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Opening the lines of communication

Interns need to receive greater exposure to general practice during their training

 recently saw an interesting discussion on Twitter, which I thought raised valuable points about the interactions between GPs and hospital doctors. Several GPs were commenting on how they were becoming increasingly frustrated by being sent demands from hospital junior doctors on discharge letters for ‘GP to follow’ blood results, scans or outpatient referrals. Many GPs feel these demands have no apparent appreciation for their huge workloads and lack of access to these services in the community, leading many to retort ‘I’m not your intern’!

A lot of it comes down to naivety and poor understanding of the scope of the GP’s role by very junior doctors. I remember being an intern and having no real idea that the local GPs had no way of accessing the results of blood tests done in the hospital until one day, a friend got an extremely irate phone call from a GP which left him quite rattled and upset. This shouting-down to the most inexperienced member of the hospital team obviously isn’t right or fair either.

Not only can it raise a lot of bad feelings on both sides, there are significant safety and medico-legal considerations. For example, who has the responsibility to act on test results that may have been ordered by another person? I know that there are some efforts on the ground to change this. Now, GPs often take part in intern hospital inductions and offer teaching sessions on the importance of informing GPs of changes to medications and management plans on discharge. However, there is still scope for improvement.

At the same time, I was reading a report about how there are increasing concerns that in the future, there will not be enough good-quality intern posts based in large tertiary training hospitals for the ever-increasing numbers of medical graduates. This particularly affects our international graduates who have trained here at great personal financial cost and are subsidising the entire Irish medical school industry with their extremely high fees. These doctors are trained to work in the Irish system but are then lost to us forever.

I have come up with a quite neat solution to both these problems — ensure that each intern has at least one three-month post in general practice during their intern year. This would free-up more intern posts for more graduates and would also increase exposure to general practice early on. Of course, it would require a huge amount of organisation and buy-in from GPs who are under increasing pressure as it is. There would obviously be a demand on a busy GP’s time to provide training and support to these young but enthusiastic doctors.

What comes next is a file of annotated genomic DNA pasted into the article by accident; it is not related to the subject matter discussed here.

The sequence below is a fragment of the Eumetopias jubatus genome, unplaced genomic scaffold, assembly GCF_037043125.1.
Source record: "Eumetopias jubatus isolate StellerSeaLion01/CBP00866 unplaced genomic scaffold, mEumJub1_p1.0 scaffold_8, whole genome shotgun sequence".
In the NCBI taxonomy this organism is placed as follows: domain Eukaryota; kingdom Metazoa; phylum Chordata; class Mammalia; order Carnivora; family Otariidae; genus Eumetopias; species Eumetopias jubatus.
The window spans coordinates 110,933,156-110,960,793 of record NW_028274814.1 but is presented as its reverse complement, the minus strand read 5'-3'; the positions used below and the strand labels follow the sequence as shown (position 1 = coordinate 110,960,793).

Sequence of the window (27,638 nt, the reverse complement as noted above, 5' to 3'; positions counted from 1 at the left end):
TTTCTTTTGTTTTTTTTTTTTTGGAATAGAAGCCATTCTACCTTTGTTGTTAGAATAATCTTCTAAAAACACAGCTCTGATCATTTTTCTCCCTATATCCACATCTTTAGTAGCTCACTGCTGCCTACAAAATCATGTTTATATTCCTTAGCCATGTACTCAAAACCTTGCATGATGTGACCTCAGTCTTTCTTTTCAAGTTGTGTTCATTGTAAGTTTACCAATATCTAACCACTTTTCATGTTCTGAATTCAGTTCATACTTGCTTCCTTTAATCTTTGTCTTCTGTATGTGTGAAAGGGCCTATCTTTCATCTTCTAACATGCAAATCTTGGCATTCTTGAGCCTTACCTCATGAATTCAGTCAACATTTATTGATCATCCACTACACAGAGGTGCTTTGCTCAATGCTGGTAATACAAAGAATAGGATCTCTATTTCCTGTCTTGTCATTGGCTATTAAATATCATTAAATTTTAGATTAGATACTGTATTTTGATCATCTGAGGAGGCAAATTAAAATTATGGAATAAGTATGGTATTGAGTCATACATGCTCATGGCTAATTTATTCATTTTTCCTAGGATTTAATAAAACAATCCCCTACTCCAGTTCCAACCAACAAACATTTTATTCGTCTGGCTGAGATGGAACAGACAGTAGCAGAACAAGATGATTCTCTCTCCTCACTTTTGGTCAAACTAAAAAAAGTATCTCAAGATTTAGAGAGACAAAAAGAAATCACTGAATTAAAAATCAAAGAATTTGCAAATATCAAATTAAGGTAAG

There are currently very few intern jobs in general practice, usually just one or two per scheme, and they are highly competitive. My colleagues who were lucky enough to get such a post loved them and many went on to join GP training schemes. Being in a practice with a GP is a more of a one-on-one training experience than working for a consultant who you’re not sure knows your name and it can be a far more valuable clinical learning experience to see patients by yourself and come up with your own management plans, rather than just putting in cannulas and rewriting drug kardexes. Of course, not everyone will love the idea of being away the from the buzz of a busy hospital in the relative quiet of GP land; however, most of us are made to do six months of surgical jobs without the slightest intention of ever becoming surgeons.

There is currently huge variation in medical schools on how much exposure students get to general practice, ranging from 18 weeks to as little as two weeks when I was in college. Students are highly influenced by ‘GP bashing’ in medical school — I remember being told in lectures by hospital consultants that half of us would ‘end up’ as GPs, as if it was some personal failing, or the consequences of a once promising career going off the tracks. This continues into working in hospitals, where complaints about ‘bad GP referrals’ are rife.

This may even have the benefit of encouraging more doctors to consider general practice as a specialty at a time when there is an increasing shortage of GPs. Reports predict that 660 GPs are set to retire in the next seven years and we will need at least 2,500 new GPs to meet existing demand.

We need some new thinking about how we train doctors at the start of their career. This is not a perfect solution, but it may improve collegiality and greater understanding of what the role of a GP entails and it may even go in some small way to increase numbers in general practice at a time when we need ever more.

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